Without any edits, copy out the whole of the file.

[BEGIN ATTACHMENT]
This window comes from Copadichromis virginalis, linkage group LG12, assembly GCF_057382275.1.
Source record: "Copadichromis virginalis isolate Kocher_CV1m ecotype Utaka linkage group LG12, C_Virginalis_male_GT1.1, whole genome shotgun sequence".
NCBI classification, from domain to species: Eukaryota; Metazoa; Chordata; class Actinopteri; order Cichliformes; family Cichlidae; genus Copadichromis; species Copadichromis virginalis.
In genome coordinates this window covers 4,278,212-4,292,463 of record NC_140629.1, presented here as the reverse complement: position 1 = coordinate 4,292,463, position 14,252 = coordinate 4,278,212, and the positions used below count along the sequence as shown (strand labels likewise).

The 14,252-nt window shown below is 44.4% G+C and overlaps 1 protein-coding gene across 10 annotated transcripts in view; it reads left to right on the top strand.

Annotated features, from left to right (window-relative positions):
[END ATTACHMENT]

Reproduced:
This window comes from Copadichromis virginalis, linkage group LG12, assembly GCF_057382275.1.
Source record: "Copadichromis virginalis isolate Kocher_CV1m ecotype Utaka linkage group LG12, C_Virginalis_male_GT1.1, whole genome shotgun sequence".
NCBI classification, from domain to species: Eukaryota; Metazoa; Chordata; class Actinopteri; order Cichliformes; family Cichlidae; genus Copadichromis; species Copadichromis virginalis.
In genome coordinates this window covers 4,278,212-4,292,463 of record NC_140629.1, presented here as the reverse complement: position 1 = coordinate 4,292,463, position 14,252 = coordinate 4,278,212, and the positions used below count along the sequence as shown (strand labels likewise).

The 14,252-nt window shown below is 44.4% G+C and overlaps 1 protein-coding gene across 10 annotated transcripts in view; it reads left to right on the top strand.

Annotated features, from left to right (window-relative positions):